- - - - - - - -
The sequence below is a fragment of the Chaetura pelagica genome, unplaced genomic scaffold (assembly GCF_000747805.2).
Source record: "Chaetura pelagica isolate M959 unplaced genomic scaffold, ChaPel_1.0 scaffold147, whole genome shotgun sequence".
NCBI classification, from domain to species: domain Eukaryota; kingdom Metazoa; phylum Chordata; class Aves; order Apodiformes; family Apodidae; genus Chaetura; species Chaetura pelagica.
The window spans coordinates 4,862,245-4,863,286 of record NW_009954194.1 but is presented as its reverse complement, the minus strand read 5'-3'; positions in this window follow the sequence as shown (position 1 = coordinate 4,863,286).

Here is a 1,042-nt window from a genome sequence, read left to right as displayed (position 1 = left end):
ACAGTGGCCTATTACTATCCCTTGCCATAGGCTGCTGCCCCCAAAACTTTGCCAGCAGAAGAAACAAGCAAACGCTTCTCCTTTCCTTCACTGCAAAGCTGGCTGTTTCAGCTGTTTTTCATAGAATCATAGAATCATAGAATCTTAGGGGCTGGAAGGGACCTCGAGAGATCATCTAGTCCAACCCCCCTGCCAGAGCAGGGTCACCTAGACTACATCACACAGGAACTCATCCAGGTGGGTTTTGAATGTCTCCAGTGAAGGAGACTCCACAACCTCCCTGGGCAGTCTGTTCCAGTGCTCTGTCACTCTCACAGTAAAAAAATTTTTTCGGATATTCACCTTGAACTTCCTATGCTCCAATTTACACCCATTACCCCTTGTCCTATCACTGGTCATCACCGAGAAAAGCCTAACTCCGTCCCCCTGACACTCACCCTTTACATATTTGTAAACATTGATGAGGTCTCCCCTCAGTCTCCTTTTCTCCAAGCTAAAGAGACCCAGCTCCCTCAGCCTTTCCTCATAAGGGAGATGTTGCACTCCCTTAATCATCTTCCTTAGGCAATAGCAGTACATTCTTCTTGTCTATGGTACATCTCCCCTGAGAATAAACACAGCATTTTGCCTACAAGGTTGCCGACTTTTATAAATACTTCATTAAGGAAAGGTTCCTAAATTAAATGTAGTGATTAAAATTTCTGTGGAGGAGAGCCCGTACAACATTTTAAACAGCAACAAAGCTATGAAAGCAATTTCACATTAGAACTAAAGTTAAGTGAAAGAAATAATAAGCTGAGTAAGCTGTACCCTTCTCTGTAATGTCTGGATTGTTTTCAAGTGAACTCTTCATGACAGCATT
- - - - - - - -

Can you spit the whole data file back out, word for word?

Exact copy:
The sequence below is a fragment of the Chaetura pelagica genome, unplaced genomic scaffold (assembly GCF_000747805.2).
Source record: "Chaetura pelagica isolate M959 unplaced genomic scaffold, ChaPel_1.0 scaffold147, whole genome shotgun sequence".
NCBI classification, from domain to species: domain Eukaryota; kingdom Metazoa; phylum Chordata; class Aves; order Apodiformes; family Apodidae; genus Chaetura; species Chaetura pelagica.
The window spans coordinates 4,862,245-4,863,286 of record NW_009954194.1 but is presented as its reverse complement, the minus strand read 5'-3'; positions in this window follow the sequence as shown (position 1 = coordinate 4,863,286).

Here is a 1,042-nt window from a genome sequence, read left to right as displayed (position 1 = left end):
ACAGTGGCCTATTACTATCCCTTGCCATAGGCTGCTGCCCCCAAAACTTTGCCAGCAGAAGAAACAAGCAAACGCTTCTCCTTTCCTTCACTGCAAAGCTGGCTGTTTCAGCTGTTTTTCATAGAATCATAGAATCATAGAATCTTAGGGGCTGGAAGGGACCTCGAGAGATCATCTAGTCCAACCCCCCTGCCAGAGCAGGGTCACCTAGACTACATCACACAGGAACTCATCCAGGTGGGTTTTGAATGTCTCCAGTGAAGGAGACTCCACAACCTCCCTGGGCAGTCTGTTCCAGTGCTCTGTCACTCTCACAGTAAAAAAATTTTTTCGGATATTCACCTTGAACTTCCTATGCTCCAATTTACACCCATTACCCCTTGTCCTATCACTGGTCATCACCGAGAAAAGCCTAACTCCGTCCCCCTGACACTCACCCTTTACATATTTGTAAACATTGATGAGGTCTCCCCTCAGTCTCCTTTTCTCCAAGCTAAAGAGACCCAGCTCCCTCAGCCTTTCCTCATAAGGGAGATGTTGCACTCCCTTAATCATCTTCCTTAGGCAATAGCAGTACATTCTTCTTGTCTATGGTACATCTCCCCTGAGAATAAACACAGCATTTTGCCTACAAGGTTGCCGACTTTTATAAATACTTCATTAAGGAAAGGTTCCTAAATTAAATGTAGTGATTAAAATTTCTGTGGAGGAGAGCCCGTACAACATTTTAAACAGCAACAAAGCTATGAAAGCAATTTCACATTAGAACTAAAGTTAAGTGAAAGAAATAATAAGCTGAGTAAGCTGTACCCTTCTCTGTAATGTCTGGATTGTTTTCAAGTGAACTCTTCATGACAGCATT